Brazil Hit by Mass Robberies, Rapes, and Homicides as Military Police Go On Strike

The situation is so bad it has been compared to The Purge — the film where a perfect society has 12 hours a year where total anarchy reigns and you can do whatever you like.


The state of Espirito Santo in south-east Brazil is in a state of total chaos and anarchy after military police went on strike, protesting over low wages and poor work conditions on February 4.

The murder rate has soared by 650%, more than 100 people have been killed, over 200 robberies have been committed, and an additional 1,000 soldiers have been deployed to halt the unrest, and to stop miscreants from taking advantage of the absence of law and order, creating widespread turmoil and carrying out horrific crimes.

According to Cesar Colnago, the governor of Espírito Santo, more soldiers were arriving to quell the violence and lawlessness that has seized the region, causing about 90 million reais ($29 million) in damages to businesses, including from mass looting of stores.

With the military police strike entering its sixth day, Espírito Santo now resembles a nightmare: thugs are running riot, people running rampant with guns and machetes, shops are being robbed, buses are being set on fire, and dead bodies are being left lying in the street.

Schools have been closed, football matches have been cancelled, medical services are interrupted, and residents are holed up inside their homes as thugs randomly shoot at anyone who passes on the streets in Espírito Santo.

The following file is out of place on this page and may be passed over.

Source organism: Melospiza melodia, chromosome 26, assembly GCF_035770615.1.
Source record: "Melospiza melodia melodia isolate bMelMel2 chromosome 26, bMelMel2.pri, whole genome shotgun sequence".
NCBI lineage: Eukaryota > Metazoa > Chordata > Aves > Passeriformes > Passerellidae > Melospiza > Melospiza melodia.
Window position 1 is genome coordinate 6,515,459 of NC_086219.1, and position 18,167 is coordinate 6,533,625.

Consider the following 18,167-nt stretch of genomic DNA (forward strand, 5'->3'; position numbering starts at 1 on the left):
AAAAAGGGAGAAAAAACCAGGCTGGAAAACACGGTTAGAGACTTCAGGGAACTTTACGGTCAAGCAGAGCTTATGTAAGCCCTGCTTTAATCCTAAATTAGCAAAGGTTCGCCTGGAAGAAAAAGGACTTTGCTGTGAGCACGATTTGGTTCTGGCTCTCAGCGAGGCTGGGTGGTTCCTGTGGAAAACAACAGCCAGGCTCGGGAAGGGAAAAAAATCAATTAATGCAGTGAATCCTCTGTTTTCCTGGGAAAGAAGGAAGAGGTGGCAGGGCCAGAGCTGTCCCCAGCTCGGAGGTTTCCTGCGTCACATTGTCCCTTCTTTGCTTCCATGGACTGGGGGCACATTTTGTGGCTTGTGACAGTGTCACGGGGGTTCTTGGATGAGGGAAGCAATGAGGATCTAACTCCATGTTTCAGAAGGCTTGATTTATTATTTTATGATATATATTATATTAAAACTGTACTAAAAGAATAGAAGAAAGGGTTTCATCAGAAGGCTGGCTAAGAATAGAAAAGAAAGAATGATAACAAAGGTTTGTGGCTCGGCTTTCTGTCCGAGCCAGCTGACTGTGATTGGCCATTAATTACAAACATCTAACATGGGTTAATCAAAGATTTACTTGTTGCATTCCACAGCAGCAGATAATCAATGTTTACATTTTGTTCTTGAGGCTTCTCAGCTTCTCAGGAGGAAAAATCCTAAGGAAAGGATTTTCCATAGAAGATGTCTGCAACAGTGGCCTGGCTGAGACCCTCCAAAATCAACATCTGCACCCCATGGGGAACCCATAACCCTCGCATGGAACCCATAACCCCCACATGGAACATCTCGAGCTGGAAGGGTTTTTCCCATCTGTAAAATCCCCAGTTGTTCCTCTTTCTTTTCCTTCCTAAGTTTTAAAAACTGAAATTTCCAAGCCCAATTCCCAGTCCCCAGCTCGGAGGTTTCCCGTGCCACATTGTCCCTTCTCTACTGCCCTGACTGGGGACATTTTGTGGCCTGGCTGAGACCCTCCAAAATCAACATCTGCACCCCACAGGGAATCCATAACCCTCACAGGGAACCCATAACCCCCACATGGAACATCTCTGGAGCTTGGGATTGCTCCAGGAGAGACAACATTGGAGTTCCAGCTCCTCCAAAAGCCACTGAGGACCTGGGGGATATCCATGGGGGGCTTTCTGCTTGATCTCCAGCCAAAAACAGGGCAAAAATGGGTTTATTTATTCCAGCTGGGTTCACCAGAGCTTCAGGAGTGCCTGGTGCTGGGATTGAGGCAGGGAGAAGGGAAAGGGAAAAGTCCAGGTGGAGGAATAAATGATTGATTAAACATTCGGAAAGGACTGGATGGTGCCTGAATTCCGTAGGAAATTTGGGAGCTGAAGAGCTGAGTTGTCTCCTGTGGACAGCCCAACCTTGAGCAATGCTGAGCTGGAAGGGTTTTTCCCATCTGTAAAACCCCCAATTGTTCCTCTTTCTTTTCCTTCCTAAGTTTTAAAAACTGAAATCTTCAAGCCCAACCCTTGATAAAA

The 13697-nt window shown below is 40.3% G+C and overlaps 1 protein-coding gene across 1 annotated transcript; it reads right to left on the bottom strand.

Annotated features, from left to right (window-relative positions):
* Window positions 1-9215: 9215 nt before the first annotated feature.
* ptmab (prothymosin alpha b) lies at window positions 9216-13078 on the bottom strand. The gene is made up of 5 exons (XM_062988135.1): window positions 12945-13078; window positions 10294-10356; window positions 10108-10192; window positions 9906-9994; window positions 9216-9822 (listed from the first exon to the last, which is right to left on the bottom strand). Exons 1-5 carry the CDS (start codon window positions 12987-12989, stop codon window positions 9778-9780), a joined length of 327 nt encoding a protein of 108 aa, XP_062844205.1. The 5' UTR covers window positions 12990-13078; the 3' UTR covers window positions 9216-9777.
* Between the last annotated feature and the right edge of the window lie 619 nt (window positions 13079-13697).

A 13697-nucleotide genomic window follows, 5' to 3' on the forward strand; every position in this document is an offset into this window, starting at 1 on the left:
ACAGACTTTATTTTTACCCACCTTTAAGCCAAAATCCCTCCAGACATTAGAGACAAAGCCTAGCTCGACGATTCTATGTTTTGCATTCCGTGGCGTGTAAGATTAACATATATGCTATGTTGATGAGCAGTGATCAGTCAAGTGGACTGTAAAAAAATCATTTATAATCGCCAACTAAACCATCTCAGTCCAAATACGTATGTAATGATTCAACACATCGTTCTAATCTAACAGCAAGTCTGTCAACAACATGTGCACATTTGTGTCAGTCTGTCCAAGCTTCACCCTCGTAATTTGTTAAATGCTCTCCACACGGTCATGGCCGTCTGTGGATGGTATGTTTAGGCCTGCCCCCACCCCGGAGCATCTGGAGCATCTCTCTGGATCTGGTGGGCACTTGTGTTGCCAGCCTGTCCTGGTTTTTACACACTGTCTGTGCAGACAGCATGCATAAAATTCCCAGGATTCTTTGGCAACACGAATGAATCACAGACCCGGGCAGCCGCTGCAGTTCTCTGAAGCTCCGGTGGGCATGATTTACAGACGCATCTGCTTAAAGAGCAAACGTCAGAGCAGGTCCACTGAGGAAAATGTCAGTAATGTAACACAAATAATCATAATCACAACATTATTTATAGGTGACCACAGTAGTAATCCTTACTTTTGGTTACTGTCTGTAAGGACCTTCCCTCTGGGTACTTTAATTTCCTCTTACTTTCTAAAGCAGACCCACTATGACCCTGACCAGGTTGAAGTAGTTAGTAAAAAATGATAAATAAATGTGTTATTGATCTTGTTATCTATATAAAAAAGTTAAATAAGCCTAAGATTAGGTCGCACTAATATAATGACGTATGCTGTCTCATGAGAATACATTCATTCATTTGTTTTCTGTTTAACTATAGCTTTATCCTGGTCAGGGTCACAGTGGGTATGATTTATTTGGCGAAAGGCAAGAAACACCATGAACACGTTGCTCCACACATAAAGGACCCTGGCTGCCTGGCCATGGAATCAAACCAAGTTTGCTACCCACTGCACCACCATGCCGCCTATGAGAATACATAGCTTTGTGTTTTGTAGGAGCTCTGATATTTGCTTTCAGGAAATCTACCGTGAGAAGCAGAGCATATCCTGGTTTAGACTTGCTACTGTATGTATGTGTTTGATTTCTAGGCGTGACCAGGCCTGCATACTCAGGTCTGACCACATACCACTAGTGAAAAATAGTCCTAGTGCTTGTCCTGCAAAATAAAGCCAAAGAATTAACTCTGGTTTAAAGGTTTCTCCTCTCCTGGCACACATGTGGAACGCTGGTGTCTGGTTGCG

The closure of health services meant there could be no vaccinations for yellow fever in the city, even as Brazil experiences its worst outbreak of the disease since 2000. One resident described the harrowing scenes to Political Outsource:

“I won’t even leave my house today. Things are absolutely crazy, there are people running around with guns in pretty populated areas, dozens of people stealing from malls, even dead bodies on streets.”


Brazil’s Military Police, which patrols the cities in Latin America’s biggest country, is barred by law from going on strike. Consequently, a court has declared the action an illegal strike and the state police chief has been replaced. Colnago told reporters:

“We are taking steps to increase the level of the National Force, which is police, and of the armed forces so that we can have security. People were so fearful of being attacked on the streets that it was as if they were in prison.”

Although the protests in Espirito Santo have paralyzed the military police service, not just in the capital but also in the entire state, André Garcia, the state secretary of public security, says that negotiations with the military police are suspended until they return to patrolling the streets and attending to the lawlessness. Garcia told Globo:

“The first step taken by the government to overthrow this movement was the filing of a lawsuit requiring the illegality of the movement to be enacted. Our intention is to negotiate, always, but this negotiation must be based on mutual respect, and the condition for the police come to patrol the streets and answer the calls of the Capixabas citizens.” 

The strike comes as Brazil grapples with a deep, protracted recession and many states struggle financially. Espírito Santo is one of the many Brazilian states facing massive debt. While public spending functionaries is at 53.5%, over the legal limit of 49%, the state’s liquid debt remains at 25.2%.

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